Three-dimensional printing has transformed the field of dentistry, particularly in the area of definitive restorations. Recent advancements in technology have made 3D printing more cost-effective and user-friendly, while new photopolymer resins have matched the durability and aesthetics of traditional materials. Inlay/onlay restorations, made possible through 3D printing, offer a conservative and long-lasting solution for dental practices. However, the challenges associated with both indirect and direct procedures have led many clinicians to avoid these restorations. Indirect restorations require multiple office visits and temporary restorations, while direct composite restorations are seen as more technically demanding. Moreover, direct resins have limitations in terms of bond conversion and polymerization shrinkage stress. Nonetheless, 3D printed resins have emerged as a game-changer, offering superior mechanical properties and eliminating many of these challenges. They boast high bond conversion rates and can be printed in a single visit, saving time and effort for both clinicians and patients. The use of novel materials, such as Ceramic Crown resin, has further expanded the possibilities of 3D printing in dentistry, allowing for the creation of durable and aesthetically pleasing restorations that meet the requirements of the American Dental Association (ADA). Overall, 3D printing is revolutionizing restorative dentistry by providing efficient and reliable solutions for patients.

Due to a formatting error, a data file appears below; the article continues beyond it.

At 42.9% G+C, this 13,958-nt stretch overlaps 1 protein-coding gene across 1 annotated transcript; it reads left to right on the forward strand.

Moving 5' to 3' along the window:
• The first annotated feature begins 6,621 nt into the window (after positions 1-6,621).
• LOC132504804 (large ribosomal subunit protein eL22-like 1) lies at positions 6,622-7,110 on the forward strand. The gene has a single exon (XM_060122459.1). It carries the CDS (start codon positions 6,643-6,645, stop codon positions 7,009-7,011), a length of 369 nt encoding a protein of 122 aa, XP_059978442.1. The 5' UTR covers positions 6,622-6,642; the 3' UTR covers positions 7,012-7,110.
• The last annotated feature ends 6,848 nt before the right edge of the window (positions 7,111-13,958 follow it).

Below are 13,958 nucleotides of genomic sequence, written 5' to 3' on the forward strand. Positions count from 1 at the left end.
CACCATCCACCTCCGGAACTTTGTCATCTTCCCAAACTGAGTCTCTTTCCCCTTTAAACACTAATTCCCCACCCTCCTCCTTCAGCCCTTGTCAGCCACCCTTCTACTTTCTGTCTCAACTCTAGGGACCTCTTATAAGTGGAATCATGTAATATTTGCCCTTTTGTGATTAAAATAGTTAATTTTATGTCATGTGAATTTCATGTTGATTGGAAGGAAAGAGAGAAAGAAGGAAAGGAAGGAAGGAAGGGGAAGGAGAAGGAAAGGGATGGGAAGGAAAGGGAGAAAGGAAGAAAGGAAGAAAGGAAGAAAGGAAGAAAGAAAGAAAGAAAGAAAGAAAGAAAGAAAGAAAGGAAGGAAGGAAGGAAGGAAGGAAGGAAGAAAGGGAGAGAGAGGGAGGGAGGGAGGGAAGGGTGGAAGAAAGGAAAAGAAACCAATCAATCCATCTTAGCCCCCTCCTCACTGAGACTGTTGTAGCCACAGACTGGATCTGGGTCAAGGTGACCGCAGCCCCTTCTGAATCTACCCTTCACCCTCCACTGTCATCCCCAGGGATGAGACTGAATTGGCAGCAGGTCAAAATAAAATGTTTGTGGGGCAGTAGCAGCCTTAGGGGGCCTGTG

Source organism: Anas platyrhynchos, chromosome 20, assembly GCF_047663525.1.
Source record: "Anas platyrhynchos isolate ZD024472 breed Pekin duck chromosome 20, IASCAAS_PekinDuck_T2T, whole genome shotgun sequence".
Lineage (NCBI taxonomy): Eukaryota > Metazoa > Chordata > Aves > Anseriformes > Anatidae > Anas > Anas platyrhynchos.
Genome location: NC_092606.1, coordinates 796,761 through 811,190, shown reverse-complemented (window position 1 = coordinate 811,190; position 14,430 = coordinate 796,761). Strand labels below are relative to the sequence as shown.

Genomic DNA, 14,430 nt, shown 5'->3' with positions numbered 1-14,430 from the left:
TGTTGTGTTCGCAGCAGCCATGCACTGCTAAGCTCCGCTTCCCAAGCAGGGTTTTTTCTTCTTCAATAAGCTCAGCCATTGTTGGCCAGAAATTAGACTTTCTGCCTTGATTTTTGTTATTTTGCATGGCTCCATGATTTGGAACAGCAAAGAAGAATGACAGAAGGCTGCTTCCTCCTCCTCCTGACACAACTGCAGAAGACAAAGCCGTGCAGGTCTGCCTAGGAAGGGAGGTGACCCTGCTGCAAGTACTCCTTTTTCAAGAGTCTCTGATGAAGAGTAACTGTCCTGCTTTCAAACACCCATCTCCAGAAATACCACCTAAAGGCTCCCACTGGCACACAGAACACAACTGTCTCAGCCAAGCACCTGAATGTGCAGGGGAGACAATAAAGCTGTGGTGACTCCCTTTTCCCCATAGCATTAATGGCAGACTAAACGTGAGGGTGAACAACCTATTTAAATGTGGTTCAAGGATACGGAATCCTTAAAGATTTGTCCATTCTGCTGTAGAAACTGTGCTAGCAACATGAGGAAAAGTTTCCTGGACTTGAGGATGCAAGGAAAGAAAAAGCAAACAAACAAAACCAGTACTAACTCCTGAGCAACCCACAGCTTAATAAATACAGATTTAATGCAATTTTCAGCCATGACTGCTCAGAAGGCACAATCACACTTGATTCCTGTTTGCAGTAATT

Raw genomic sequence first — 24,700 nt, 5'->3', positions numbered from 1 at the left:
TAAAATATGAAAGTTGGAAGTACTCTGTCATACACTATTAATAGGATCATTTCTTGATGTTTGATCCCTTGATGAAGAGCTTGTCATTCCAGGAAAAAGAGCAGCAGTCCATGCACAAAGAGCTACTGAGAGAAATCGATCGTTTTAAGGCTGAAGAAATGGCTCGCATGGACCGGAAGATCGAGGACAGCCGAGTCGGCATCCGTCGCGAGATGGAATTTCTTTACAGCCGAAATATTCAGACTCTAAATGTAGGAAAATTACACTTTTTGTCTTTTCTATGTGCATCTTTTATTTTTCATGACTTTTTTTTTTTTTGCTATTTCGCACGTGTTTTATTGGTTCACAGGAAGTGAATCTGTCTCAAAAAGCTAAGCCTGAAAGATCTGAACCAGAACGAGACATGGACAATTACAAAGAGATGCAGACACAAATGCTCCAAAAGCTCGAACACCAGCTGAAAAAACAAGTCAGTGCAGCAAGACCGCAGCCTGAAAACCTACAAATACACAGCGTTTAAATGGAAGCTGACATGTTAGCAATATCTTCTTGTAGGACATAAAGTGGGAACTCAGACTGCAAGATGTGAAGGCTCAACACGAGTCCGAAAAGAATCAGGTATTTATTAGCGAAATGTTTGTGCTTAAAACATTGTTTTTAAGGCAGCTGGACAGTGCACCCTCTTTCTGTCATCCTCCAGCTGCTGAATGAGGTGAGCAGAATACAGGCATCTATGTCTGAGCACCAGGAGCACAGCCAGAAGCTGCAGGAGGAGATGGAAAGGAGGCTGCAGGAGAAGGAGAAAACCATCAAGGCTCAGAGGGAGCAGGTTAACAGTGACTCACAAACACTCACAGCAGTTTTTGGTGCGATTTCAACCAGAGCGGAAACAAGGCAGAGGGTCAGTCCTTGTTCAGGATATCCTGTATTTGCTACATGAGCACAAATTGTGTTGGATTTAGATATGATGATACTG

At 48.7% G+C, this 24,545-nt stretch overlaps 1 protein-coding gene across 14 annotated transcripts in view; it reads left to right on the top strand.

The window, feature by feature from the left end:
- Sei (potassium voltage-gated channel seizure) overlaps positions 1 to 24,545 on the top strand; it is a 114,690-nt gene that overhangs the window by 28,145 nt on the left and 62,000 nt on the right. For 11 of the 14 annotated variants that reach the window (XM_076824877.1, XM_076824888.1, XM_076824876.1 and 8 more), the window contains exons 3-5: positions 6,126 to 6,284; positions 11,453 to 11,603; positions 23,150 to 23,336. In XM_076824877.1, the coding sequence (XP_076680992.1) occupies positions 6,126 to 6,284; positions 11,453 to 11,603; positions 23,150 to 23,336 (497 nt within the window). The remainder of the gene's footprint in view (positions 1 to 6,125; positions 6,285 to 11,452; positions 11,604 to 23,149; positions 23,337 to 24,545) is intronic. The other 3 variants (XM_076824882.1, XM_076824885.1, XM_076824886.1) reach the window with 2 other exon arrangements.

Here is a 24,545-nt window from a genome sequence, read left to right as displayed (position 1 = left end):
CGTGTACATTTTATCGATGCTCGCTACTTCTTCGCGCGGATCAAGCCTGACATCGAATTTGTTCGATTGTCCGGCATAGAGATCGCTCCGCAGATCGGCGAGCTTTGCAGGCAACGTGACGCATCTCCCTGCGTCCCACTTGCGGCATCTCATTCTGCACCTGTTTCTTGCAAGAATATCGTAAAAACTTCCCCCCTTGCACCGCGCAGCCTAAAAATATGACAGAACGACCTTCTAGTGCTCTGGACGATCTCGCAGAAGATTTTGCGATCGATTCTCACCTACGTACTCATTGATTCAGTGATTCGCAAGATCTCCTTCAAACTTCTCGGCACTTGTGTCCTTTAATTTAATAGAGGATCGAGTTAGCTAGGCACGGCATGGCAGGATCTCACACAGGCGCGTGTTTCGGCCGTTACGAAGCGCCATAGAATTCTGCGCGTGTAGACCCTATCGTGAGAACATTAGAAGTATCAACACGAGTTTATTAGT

In a recent case report, a patient presented with recurrent decay in multiple posterior teeth and chose to undergo single-visit inlay/onlay restorations using 3D printing technology. The entire procedure, from preparation to delivery, was completed within a two-hour appointment. The dental assistant played a vital role in scanning, designing, and fabricating the restorations, streamlining the workflow. The restorations were printed using A1 Ceramic Crown resin and exhibited an excellent fit and aesthetics. They were then securely cemented using adhesive cementation techniques. The patient reported no sensitivity or complications following the procedure, and subsequent recall appointments revealed no wear or issues with the restorations. This case serves as a testament to the efficiency and effectiveness of 3D printing in providing high-quality restorations in a single visit.
The use of 3D printing technology in dentistry continues to evolve and advance. Its ability to produce durable and aesthetically pleasing restorations in a shorter time frame has made it an increasingly attractive option for dental practices. The development of novel materials, such as Ceramic Crown resin, has further enhanced the capabilities of 3D printed restorations, enabling them to meet ADA requirements and be billed using established codes. As the technology continues to improve and gain wider acceptance, it has the potential to revolutionize the field of restorative dentistry, providing efficient and reliable solutions for both clinicians and patients.